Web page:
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Friday, 07 May 2010


Wonderful, wonderful land. Acutely seen as many are, what a refreshing break from the street/people photos. Everything we are stems from the land.


I wonder how these pictures (which I have not yet seen) would fit in with William Least Heat Moon's book PrairieErth? And how much change there may have been since he wrote it?

Damn you, Mike! Thanks to you, I've already spent more on books this year than my Social Security check will allow, and now THESE!
I'm glad that the Kenna book is WAY out of my price range.

These both look, and sound, like wonderful works, Geoff. I'm particularly interested in seeing Hokkaido. Thank you for the heads-up.

Wow what a great shot by Don Kirby. Instant impact. Wish I took it.

Is that what it takes today to make a book profitable or even break even? A high end book with a handmade print?

Sounds good to me though I can't afford those.

Don Bryant

Well, yes, these are fine photographs, but isn't the attraction of this type of monochrome photographer to bold graphic shapes as much a "velvia straitjacket" as the use of colours that are too vivid? They do love it when it snows, these guys, don't they? And those overfiltered skies with burned in clouds! The cliches of monochrome, also, can be cloying over time.


Tom Passin,
Don Kirby's work in Grasslands concentrates on the prairie landscape itself, with little evidence of human influence. A better analogue to Prairyerth (1999) might be West of Last Chance, which combines Peter Brown's large format color photographs of prairie farms and small towns with Kent Haruf's prose.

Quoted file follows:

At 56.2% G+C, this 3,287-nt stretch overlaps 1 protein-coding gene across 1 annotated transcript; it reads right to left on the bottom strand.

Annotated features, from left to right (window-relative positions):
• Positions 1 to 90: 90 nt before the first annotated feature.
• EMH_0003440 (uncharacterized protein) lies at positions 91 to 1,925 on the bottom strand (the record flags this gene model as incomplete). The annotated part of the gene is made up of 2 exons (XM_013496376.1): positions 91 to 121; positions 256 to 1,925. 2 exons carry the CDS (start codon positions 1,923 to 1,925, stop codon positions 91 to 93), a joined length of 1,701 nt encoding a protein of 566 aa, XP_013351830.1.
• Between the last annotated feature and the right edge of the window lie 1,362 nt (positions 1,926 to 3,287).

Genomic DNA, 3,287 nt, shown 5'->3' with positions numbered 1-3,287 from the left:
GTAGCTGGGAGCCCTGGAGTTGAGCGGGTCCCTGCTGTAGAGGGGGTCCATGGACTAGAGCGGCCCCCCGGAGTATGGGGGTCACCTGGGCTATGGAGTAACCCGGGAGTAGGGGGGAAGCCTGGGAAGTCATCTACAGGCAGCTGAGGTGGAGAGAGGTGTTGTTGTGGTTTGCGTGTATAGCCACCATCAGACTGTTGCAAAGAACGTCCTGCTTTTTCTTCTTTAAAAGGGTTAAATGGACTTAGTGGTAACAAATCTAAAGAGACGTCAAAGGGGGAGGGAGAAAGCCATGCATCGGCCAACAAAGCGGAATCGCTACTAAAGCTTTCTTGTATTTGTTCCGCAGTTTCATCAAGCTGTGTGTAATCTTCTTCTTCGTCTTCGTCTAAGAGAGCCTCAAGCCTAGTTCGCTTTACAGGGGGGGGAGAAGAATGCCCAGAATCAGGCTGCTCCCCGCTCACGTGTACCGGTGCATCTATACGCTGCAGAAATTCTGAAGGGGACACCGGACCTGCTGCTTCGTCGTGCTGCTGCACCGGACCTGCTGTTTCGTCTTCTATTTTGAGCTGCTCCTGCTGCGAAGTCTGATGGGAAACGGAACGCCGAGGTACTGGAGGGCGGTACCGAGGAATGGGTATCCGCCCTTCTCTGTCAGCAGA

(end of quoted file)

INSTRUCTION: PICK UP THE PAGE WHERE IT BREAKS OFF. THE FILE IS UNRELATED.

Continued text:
I've taken five trips through the prairie states in the last decade, including two extended visits to South Dakota. The progressive depopulation of the region is really striking. Some urban/exurban areas like Rapid City are growing, but the small farm communities are disappearing like snow on a griddle. Lots of empty schools and ghost towns.

Um, does anybody know what film Don Kirby uses? I wonder if he uses a yellow/orange filter or some-such. Stunning pictures. My grassland pictures absolutely suck.

By the way on Michael Kenna's website in the interview page there is a great video on him working in Hokkaido.

I'm not sure what large format film Kirby uses, but his darkroom printing technique involves some pretty extreme manipulations. One of his interviews describes him substantially over-developing negatives to increase contrast in the grasses, and heavily burning in the skies. A few of the photographs in Wheatcountry have very obvious dodging/burning halos that I find a bit annoying. The images in Grasslands are more subtle.

I bought Hokkaido when it was first recommended a couple of years ago here on TOP, and I know I didn't pay $250! I think it was more like $60. Beautiful reproductions.

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